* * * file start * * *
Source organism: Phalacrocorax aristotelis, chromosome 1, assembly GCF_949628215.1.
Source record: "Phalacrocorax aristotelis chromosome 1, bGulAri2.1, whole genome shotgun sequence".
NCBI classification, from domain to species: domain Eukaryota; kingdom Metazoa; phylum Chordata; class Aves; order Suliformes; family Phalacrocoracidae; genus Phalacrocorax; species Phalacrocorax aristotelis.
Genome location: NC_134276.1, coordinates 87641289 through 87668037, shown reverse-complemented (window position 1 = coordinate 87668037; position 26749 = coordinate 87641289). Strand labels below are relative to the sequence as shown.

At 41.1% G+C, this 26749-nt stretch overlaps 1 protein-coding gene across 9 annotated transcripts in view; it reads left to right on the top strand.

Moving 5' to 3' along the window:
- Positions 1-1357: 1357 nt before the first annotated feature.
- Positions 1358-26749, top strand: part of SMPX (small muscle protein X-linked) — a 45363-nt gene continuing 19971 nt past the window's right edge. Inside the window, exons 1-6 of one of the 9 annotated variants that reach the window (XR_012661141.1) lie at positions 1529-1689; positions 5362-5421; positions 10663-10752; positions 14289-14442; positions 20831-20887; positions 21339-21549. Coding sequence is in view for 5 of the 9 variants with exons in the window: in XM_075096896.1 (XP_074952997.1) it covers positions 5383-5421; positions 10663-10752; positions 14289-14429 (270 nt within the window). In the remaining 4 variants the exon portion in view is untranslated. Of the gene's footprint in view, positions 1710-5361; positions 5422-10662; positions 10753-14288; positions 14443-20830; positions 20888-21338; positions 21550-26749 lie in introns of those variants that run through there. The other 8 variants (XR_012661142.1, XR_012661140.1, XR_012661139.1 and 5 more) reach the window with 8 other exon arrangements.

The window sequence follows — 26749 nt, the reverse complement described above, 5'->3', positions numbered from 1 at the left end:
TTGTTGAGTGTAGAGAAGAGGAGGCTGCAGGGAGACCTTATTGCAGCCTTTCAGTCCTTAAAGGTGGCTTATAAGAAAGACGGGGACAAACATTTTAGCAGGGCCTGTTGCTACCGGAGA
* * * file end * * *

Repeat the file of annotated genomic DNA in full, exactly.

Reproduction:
Source organism: Phalacrocorax aristotelis, chromosome 1, assembly GCF_949628215.1.
Source record: "Phalacrocorax aristotelis chromosome 1, bGulAri2.1, whole genome shotgun sequence".
NCBI classification, from domain to species: domain Eukaryota; kingdom Metazoa; phylum Chordata; class Aves; order Suliformes; family Phalacrocoracidae; genus Phalacrocorax; species Phalacrocorax aristotelis.
Genome location: NC_134276.1, coordinates 87641289 through 87668037, shown reverse-complemented (window position 1 = coordinate 87668037; position 26749 = coordinate 87641289). Strand labels below are relative to the sequence as shown.

At 41.1% G+C, this 26749-nt stretch overlaps 1 protein-coding gene across 9 annotated transcripts in view; it reads left to right on the top strand.

Moving 5' to 3' along the window:
- Positions 1-1357: 1357 nt before the first annotated feature.
- Positions 1358-26749, top strand: part of SMPX (small muscle protein X-linked) — a 45363-nt gene continuing 19971 nt past the window's right edge. Inside the window, exons 1-6 of one of the 9 annotated variants that reach the window (XR_012661141.1) lie at positions 1529-1689; positions 5362-5421; positions 10663-10752; positions 14289-14442; positions 20831-20887; positions 21339-21549. Coding sequence is in view for 5 of the 9 variants with exons in the window: in XM_075096896.1 (XP_074952997.1) it covers positions 5383-5421; positions 10663-10752; positions 14289-14429 (270 nt within the window). In the remaining 4 variants the exon portion in view is untranslated. Of the gene's footprint in view, positions 1710-5361; positions 5422-10662; positions 10753-14288; positions 14443-20830; positions 20888-21338; positions 21550-26749 lie in introns of those variants that run through there. The other 8 variants (XR_012661142.1, XR_012661140.1, XR_012661139.1 and 5 more) reach the window with 8 other exon arrangements.

The window sequence follows — 26749 nt, the reverse complement described above, 5'->3', positions numbered from 1 at the left end:
TTGTTGAGTGTAGAGAAGAGGAGGCTGCAGGGAGACCTTATTGCAGCCTTTCAGTCCTTAAAGGTGGCTTATAAGAAAGACGGGGACAAACATTTTAGCAGGGCCTGTTGCTACCGGAGA